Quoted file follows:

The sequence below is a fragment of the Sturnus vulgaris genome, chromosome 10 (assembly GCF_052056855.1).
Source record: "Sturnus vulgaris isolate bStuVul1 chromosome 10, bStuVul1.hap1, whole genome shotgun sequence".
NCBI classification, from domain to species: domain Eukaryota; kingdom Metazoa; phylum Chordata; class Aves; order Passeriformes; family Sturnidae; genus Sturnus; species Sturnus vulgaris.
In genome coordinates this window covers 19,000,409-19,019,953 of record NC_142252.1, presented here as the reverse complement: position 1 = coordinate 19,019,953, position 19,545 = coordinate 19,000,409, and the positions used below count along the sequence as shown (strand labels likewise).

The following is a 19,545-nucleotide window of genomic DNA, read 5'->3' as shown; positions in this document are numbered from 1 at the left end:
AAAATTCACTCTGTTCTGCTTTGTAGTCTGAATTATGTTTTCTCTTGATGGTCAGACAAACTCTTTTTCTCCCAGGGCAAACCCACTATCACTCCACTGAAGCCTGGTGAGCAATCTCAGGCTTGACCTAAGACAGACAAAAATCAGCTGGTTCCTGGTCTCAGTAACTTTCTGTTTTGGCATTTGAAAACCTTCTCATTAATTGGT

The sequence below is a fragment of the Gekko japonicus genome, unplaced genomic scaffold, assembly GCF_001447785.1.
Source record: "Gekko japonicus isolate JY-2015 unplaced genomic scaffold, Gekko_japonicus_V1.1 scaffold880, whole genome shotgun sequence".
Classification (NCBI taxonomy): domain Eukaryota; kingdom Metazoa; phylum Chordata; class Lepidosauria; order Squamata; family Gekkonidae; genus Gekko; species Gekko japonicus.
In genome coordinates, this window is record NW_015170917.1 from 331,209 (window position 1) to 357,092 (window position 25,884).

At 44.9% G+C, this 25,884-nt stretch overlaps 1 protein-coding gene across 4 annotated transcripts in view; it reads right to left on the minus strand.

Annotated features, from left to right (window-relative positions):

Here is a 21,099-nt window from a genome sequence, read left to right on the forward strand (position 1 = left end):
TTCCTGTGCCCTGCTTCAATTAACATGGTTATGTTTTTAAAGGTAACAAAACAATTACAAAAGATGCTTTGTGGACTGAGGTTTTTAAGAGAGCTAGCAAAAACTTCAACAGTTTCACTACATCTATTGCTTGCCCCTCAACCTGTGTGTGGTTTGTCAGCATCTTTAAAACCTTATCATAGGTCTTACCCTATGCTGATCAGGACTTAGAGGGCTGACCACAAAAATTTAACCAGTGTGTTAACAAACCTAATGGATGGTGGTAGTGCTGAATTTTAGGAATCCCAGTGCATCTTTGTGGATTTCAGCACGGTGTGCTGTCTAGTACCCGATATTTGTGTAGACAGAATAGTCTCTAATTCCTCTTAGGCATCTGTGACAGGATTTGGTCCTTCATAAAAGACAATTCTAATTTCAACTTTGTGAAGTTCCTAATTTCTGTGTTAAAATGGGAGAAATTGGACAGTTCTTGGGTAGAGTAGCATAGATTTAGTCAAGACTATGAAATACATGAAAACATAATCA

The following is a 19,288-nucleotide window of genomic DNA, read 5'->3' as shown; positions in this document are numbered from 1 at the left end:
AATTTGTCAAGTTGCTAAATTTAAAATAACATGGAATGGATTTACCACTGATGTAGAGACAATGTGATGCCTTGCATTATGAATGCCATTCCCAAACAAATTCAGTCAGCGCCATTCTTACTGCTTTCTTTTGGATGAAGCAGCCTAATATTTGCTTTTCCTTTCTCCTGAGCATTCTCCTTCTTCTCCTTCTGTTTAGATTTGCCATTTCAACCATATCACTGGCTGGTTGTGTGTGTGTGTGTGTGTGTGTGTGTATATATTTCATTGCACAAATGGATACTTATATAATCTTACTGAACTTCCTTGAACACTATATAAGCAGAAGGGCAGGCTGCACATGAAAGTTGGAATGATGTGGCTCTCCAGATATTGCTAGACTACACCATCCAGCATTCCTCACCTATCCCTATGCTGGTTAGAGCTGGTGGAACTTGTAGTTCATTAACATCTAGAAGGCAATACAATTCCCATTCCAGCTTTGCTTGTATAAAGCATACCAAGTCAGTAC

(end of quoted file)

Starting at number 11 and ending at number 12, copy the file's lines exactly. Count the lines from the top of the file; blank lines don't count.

At 44.9% G+C, this 25,884-nt stretch overlaps 1 protein-coding gene across 4 annotated transcripts in view; it reads right to left on the minus strand.

Annotated features, from left to right (window-relative positions):